I've often written how dependent the average American has become on transfer payments as nearly 20% of income now comes via this route.   [May 25, 2010: 1 in 5.5 Dollars of American Income Now Via Government; All time High  But this graph via NYT Economix shocked me, because it cross references the growth in transfer payments with the shrinkage in wages in terms of the average American's % of income.  From nearly 70% sixty years ago, we are fast approaching the point where wages only make up half of a typical person's income. Startling, especially when you consider this is not a chart for the bottom 1/3rd, or bottom half of Americans, but everyone.  One can only imagine how much more heavily it would skew for the lower socio-economic classes.

I would assume a large proportion of this growth has to do with the outsized gains in healthcare costs, especially in the past 25-30 years, but it still is an eye opener.

As an aside, I wish I had the inputs for this chart so I could figure out where the other 30% of income is coming from if 50%ish is from wages and 20%ish from transfer payments.   Whatever the case, and for whatever reasons (some of which are very clear), the average humanoid is becoming increasingly dependent on the government ...   Of course the government is nothing more than taxes on other citizens + exponential growth in borrowing.  Smells like a Ponzi... sounds like a Ponzi....

Via NYT Economix

  • Over the weekend I attended a talk by Credit Suisse’s chief economist, Neal Soss, on the structural and cyclical challenges facing the economy. The cheekily titled chart  — showing how much more dependent Americans have become on government money— is taken from his presentation.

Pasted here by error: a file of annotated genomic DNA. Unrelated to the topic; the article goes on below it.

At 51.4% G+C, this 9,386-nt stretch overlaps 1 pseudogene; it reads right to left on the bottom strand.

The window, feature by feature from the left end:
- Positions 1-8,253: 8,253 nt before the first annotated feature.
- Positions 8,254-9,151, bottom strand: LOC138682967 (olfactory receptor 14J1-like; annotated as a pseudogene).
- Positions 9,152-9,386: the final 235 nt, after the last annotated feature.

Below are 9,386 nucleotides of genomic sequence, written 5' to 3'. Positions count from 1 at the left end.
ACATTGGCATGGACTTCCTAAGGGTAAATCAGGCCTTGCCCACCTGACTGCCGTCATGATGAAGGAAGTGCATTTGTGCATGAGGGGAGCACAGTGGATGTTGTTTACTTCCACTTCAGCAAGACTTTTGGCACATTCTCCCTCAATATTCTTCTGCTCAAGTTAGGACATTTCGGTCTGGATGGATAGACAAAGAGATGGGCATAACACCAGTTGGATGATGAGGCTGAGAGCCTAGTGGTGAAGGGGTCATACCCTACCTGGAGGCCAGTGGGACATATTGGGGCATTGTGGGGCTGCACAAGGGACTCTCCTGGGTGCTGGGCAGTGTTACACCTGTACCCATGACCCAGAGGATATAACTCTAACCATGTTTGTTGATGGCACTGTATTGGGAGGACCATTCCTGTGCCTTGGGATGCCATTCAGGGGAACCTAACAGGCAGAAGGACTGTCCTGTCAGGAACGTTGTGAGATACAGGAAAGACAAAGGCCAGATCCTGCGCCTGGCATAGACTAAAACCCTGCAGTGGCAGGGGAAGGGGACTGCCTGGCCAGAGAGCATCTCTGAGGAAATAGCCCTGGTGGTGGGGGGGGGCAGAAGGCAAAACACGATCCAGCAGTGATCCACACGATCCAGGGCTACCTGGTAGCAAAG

• The red line shows what share of personal income comes from wages — that is, what Americans earn from working. The blue line shows what share comes from  transfer payments, which are made to individuals, usually by the federal government, through social benefit programs like unemployment insurance, disability insurance and Social Security. (Note that the two lines use different scales, shown on the vertical axes, and that the scale for wages does not start at zero.)
  • ............the lousy job market accounts only for the spike at the end of the blue line (and likewise the steep slide at the end of the red line), where the numbers correspond with the Great Recession and its aftermath. The chart shows that the overall trends long predate the financial crisis.
  • These underlying trends are partly because of demographic changes; an aging populace means that an ever-smaller share of Americans are working, and so a larger share are receiving Social Security benefits and Medicare, which is also getting more expensive. 
  • Policy changes, more Americans’ going on disability and growing inequality, which in some cases may be leaving more Americans on the dole, are also likely contributing to the growing Dependence Economy.
  • Whatever the causes, these  trends are not infinitely sustainable. The money for transfer payments has to be transferred from somewhere, after all — and if not from other people’s wages, then from China and other foreign creditors.

[Nov 5, 2010:  USA Today - Anti-Poverty Programs Surpass Cost of Medicare]